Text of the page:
When the credits run at the end of this film, director and writer Ham Tran (a graduate of UCLA 's film school) dedicates his wrenching drama to the millions of ordinary citizens who fled Vietnam on boats (the "boat people") or who, having stayed behind out of loyalty to their country, were subjected to horrific "re-education" camps because they dared to oppose the "revolution." The story begins with the fall of Vietnam to the communists on April 30, 1975, and ends in Orange County, California in 1981. Tran follows the harrowing fate and fortunes of one family (and in various sub-plots their friends). The father, Long, is imprisoned in successive re-education camps. He insists that his wife, mother, and son flee on the overcrowded, rickety boats. And so a deeply loving family is rent asunder. The communists in their brutality, observes the grandmother, "have lost their humanity." I won't spoil the film by revealing what happens to the family, only to say that the challenge of immigrating to the US is as arduous as surviving as a refugee. The film has won awards at sixteen film festivals. In Vietnamese with English subtitles.
2 Comments 43 of 44 people found this helpful. Was this review helpful to you? Yes No Sending feedback...
Thank you for your feedback.
Sorry, we failed to record your vote. Please try again
Report abuse
Format: DVD
Directed and written by Ham Tran, "Journey from the Fall," is a very emotional film. The films narrative is based on fictional characters, but in a sense these characters are representative of the millions of South Vietnamese who were displaced, forced to leave their country, or sent to re-education camps after the fall of Saigon. The film reminded me in many ways of "The Killing Fields" starring the late Haing S. Ngor. And while "The Killing Fields" dealt with Cambodia and the Khmer Rouge, it has much in common with the film "Journey from the Fall," in that it deals with the aftermath of Americas absence from Southeast Asia, and what befell those who were left behind. In this particular film, the director weaves three main narratives into the film.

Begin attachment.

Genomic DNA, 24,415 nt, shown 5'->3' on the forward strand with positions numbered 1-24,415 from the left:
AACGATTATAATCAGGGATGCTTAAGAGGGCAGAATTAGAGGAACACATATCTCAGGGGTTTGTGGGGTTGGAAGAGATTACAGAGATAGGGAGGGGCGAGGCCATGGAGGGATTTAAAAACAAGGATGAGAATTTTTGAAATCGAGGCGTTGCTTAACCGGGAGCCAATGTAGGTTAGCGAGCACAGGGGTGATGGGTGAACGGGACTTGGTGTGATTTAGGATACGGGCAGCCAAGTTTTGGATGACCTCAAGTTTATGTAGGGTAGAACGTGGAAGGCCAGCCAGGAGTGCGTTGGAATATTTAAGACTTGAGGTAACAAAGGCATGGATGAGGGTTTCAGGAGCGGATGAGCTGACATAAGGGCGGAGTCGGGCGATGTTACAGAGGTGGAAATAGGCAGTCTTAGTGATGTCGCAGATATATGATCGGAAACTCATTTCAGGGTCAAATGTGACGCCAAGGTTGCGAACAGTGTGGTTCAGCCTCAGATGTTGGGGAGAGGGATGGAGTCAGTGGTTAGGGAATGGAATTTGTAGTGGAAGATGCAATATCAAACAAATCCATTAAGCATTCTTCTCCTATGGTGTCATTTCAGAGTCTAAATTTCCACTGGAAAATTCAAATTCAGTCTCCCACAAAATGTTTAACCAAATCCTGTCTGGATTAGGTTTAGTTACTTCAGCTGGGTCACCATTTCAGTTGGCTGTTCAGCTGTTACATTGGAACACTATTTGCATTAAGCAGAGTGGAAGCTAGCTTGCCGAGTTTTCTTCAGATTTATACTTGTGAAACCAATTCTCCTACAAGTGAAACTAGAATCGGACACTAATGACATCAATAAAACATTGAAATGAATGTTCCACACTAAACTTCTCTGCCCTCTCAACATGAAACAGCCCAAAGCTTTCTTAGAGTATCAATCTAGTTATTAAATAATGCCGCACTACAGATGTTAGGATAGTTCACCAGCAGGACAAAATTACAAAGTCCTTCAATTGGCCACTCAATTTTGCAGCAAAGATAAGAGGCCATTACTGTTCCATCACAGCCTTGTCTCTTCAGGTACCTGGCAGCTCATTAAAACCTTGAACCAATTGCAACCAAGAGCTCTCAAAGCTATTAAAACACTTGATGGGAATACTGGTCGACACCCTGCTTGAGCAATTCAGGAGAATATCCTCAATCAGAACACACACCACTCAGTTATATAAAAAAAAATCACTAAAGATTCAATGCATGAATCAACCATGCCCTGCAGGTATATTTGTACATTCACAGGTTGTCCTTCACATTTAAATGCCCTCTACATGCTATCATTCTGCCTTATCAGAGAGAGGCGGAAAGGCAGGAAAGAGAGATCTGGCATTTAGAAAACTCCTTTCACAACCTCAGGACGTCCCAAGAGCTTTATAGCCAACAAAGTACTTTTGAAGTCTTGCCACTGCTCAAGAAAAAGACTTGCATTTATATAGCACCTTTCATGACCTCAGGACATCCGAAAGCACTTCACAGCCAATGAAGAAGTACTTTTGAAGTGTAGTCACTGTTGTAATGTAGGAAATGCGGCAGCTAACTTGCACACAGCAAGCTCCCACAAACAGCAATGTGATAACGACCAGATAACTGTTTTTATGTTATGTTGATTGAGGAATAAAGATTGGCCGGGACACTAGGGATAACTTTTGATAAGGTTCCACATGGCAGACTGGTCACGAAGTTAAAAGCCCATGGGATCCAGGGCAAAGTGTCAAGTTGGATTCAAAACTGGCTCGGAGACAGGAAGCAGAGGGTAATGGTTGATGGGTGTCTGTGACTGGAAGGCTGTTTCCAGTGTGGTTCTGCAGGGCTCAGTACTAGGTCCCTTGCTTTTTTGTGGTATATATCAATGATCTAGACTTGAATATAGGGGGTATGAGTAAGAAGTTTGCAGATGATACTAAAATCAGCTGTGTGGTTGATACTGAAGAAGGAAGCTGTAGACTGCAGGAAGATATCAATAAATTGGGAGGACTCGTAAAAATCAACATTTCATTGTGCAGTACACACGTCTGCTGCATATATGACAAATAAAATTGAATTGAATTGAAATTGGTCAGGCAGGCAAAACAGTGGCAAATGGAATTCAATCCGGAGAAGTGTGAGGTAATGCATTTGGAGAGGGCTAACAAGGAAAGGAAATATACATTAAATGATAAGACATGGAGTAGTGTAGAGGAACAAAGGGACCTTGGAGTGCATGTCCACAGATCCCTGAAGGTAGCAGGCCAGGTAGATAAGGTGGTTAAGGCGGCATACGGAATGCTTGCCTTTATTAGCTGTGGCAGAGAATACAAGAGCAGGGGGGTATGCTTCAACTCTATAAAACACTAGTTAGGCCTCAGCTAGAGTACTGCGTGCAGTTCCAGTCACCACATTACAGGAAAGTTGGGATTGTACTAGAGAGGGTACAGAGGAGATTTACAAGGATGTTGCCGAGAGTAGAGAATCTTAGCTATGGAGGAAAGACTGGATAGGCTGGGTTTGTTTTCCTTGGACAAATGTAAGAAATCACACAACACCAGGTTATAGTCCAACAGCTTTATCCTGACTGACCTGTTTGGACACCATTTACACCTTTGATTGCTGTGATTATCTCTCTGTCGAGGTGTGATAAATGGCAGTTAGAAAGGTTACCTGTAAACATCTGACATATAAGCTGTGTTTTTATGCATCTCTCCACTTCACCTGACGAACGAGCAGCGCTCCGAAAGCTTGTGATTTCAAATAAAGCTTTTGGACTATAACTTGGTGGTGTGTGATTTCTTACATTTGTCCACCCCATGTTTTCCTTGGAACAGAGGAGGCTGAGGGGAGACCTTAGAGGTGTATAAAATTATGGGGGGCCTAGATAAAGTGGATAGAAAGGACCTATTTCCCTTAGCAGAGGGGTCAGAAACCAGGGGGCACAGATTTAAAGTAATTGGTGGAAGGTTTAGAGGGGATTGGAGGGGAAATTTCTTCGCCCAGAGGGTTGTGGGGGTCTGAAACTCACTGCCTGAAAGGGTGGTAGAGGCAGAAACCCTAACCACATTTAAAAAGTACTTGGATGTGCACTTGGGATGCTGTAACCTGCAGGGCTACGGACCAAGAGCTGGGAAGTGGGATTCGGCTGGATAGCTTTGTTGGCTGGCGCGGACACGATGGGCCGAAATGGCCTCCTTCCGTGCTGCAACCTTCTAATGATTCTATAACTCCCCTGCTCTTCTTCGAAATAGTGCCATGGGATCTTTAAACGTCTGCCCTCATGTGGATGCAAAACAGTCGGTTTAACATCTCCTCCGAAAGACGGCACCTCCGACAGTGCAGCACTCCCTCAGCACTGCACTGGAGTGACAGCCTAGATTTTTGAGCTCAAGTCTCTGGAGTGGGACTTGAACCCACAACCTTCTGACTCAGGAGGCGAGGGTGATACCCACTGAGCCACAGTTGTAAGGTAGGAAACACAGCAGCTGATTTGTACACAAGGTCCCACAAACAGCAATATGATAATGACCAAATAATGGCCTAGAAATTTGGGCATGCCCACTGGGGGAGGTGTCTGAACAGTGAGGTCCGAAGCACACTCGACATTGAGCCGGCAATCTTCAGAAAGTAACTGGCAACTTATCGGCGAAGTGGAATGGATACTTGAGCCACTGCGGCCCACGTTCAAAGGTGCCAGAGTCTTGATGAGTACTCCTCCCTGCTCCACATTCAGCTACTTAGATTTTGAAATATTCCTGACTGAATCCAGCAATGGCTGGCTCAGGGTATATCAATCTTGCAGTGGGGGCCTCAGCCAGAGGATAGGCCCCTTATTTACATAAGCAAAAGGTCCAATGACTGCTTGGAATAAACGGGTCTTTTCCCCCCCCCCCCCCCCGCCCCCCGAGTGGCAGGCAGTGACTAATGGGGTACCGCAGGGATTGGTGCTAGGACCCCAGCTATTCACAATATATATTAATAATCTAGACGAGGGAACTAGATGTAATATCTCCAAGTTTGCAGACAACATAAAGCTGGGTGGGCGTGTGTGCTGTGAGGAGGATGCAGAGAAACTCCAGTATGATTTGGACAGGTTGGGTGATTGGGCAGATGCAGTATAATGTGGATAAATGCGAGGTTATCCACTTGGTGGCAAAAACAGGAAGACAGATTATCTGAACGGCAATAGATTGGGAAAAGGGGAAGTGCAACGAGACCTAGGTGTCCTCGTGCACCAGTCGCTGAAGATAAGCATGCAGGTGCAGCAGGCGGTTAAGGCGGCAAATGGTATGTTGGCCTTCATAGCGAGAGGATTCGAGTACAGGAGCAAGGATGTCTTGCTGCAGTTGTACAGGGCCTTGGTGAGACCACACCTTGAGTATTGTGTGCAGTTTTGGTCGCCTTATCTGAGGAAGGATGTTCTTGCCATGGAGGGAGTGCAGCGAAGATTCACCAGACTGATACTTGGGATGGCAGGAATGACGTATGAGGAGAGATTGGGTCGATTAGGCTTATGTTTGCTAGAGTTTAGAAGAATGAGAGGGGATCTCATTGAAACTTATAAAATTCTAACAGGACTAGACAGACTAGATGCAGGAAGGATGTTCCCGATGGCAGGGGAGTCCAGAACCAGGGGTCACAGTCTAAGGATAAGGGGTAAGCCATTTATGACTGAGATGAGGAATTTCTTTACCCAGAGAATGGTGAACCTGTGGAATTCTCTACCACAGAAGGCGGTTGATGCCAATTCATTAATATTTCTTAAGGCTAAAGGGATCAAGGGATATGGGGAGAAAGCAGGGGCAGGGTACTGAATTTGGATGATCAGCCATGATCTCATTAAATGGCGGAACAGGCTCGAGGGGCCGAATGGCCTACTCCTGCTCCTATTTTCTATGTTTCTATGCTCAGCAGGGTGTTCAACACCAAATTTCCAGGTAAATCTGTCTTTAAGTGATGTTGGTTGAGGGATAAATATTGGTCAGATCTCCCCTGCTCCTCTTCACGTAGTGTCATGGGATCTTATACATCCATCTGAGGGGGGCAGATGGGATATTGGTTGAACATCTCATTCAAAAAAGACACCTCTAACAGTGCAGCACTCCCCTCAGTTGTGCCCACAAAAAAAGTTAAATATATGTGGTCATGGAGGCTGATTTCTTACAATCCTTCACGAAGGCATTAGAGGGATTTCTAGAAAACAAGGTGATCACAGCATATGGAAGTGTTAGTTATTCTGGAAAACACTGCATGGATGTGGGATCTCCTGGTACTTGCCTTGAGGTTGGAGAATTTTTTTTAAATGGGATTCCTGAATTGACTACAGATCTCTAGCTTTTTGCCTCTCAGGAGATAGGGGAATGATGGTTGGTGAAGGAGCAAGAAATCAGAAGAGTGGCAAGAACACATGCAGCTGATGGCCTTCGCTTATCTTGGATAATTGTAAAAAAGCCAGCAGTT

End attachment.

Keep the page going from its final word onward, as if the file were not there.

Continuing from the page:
One of these narratives revolves around the father Long (Long Nguyen). It is April 1975, and the North Vietnamese have nearly conquered the South. However, Long believes it is his duty to continue fighting for Saigon until the very end. He tells his wife Mai (Diem Lien) that he must remain behind to carry on the fight, while imploring her to leave for America with their young son Lai (Nguyen Thai Nguyen) and the grandmother Ba Noi (Keiu Chinh). I found the fathers narrative to be the most fascinating in the film. As the film moves forward, the viewer is witness to the infamous RE-EDUCATION camps that were so prominent with communist regimes. Those who fought in the former government are considered traitors, and as such, they MUST be re-educated along communist dogma---before they are allowed to fit into the new social order of the now reunified country.
Read more ›
3 Comments 25 of 27 people found this helpful. Was this review helpful to you? Yes No Sending feedback...
Thank you for your feedback.
Sorry, we failed to record your vote. Please try again
Report abuse
Format: DVD